Omnibus bills fundamentally undemocratic

Editorial: Omnibus bills fundamentally undemocratic

The Gazette September 22, 2012

MONTREAL — Being flagrantly exposed as a hypocrite seems not to bother Stephen Harper.

Back in 1994, long before he became prime minister, he rose in the House of Commons as a rookie opposition member of Parliament to denounce with righteous indignation the budget-implementation bill proposed by the Liberal government of the day.

Among other things, as noted by Harper at the time, the bill sought to put curbs on public-sector salaries and Canada Assistance Plan payments, amend the Public Utilities Income Tax Transfer Act, extend transportation subsidies, authorize borrowing for the CBC and effect changes to unemployment insurance and payroll-tax provisions.

The bill, he said, is “of an omnibus nature” and he urged the speaker to rule it out of order. He derided it as “what we might call the kitchen sink approach” and suggested it violated the spirit of democracy. He went on to argue that it is “so perse that a single vote on the content would put members (of Parliament) in conflict with their own principles.”

The bill he complained of as being unacceptably hefty ran to 24 pages. Flipping ahead 18 years, Harper in his current prime ministerial mode seems to have radically altered his notion of omnibus legislation. The first budget-implementation bill of his majority government last spring was a whale of an omnibus bill, which at more than 400 pages and 700 clauses made the 1994 Liberal bill look like a minnow in comparison.

Word is now that the government is poised for a repeat performance, this time with an even more bloated omnibus bill to be put before Parliament this fall.

The omnibus legislation tabled last spring contained a vastly more diverse range of measures than the 1994 bill. Among other things, it included a complete overhaul of the national environmental review process for industrial projects, scrapped the Kyoto Protocol implementation legislation, set new rules for employment-insurance users, amended the age of eligibility for Old Age Security, abolished the Security Intelligence Review Committee, and subjected charities to more stringent oversight of their political activities.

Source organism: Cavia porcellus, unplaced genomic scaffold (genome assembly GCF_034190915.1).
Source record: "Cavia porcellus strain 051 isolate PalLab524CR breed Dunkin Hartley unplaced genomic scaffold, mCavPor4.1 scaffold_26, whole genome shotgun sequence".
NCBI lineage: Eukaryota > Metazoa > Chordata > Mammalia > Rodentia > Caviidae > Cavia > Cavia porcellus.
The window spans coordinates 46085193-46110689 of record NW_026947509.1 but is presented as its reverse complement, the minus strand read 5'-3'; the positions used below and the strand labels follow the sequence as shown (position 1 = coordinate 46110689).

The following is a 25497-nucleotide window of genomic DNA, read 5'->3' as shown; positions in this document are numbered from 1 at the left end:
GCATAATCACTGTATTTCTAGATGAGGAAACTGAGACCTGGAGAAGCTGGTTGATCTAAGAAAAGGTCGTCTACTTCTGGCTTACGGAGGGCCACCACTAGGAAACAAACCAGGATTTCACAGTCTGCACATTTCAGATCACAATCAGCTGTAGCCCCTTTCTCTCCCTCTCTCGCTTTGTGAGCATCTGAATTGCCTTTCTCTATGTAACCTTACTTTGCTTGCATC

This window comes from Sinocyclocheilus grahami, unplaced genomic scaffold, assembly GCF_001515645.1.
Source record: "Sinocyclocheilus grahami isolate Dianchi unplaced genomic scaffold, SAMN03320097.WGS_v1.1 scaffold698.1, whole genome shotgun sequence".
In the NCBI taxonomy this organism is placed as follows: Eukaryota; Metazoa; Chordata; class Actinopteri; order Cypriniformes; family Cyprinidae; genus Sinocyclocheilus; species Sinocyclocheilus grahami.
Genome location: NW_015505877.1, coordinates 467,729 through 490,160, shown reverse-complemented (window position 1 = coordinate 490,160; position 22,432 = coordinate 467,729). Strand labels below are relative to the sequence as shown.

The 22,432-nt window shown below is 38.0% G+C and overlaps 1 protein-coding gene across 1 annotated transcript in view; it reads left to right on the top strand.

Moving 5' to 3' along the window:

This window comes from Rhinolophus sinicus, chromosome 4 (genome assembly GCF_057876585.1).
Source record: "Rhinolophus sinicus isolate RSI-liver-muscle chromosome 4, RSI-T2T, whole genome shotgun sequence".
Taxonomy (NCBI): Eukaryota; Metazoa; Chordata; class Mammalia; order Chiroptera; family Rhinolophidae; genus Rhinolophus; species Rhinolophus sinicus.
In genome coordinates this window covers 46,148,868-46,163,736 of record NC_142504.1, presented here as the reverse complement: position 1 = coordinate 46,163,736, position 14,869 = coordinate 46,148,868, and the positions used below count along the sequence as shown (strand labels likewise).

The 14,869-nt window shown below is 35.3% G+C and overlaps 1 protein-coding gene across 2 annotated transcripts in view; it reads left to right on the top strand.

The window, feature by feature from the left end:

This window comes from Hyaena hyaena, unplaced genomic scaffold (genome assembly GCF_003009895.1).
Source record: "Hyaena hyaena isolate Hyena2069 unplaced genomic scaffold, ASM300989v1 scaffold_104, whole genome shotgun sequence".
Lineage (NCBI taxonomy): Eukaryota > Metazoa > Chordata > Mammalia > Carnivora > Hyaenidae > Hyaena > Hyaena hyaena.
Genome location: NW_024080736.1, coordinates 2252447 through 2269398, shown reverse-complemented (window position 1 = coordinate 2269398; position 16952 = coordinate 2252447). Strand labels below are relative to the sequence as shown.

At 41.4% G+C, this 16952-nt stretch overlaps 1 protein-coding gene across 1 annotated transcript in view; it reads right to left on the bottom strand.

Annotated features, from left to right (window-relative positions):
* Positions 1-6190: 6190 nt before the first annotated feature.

Opposition parties reacted furiously, making essentially the same arguments that Harper made back when he was on their side of the House — by lumping too many disparate measures into a single bill, the government was depriving parliament of the opportunity to give each the scrutiny it merits. And in doing so, it was imposing a conflict of principles on MPs by packaging measures they might like with measures they might not.

In this new omnibus bill being considered by the Harper government for this fall, a notable measure slated for inclusion is a reform of the lucrative MP’s pension plan that would boost the contributions members make to 50 per cent (with taxpayers picking up the other 50 per cent) from the current 14 per cent (with taxpayers now paying 86 per cent). The measure would also raise the age, from 55 to 65, at which MPs would be eligible to begin receiving payments.

This should be a showcase piece of legislation that should set a precedent and example for urgently needed public-sector pension reform at all levels of government. Spokespersons from all parties have indicated they are favourable to such measures, and easy passage of the bill would be likely.

Yet, it seems the Conservatives are determined to stuff it into a bill with other measures that opposition members might find difficult to reconcile with their principles. These are reported to include provisions to give police greater powers, changes that stand to raise legitimate civil-liberties concerns, and have an impact on Charter rights, international treaties and due-process considerations.

Harper pointed out back in 1994 that parliamentarians might agree with some measures in an omnibus bill, but oppose others, and expressing their views and the views of their constituents becomes difficult when so much is rolled into one single piece of legislation, and you have to vote for or against the whole of it.

Omnibus bills are fundamentally undemocratic. Harper seemed to be able to recognize this in his rookie season in Ottawa. His government now has an evidently different view, and it amounts to systematic disdain of Parliament and flagrant abuse of democratic process.

© Copyright (c) The Montreal Gazette

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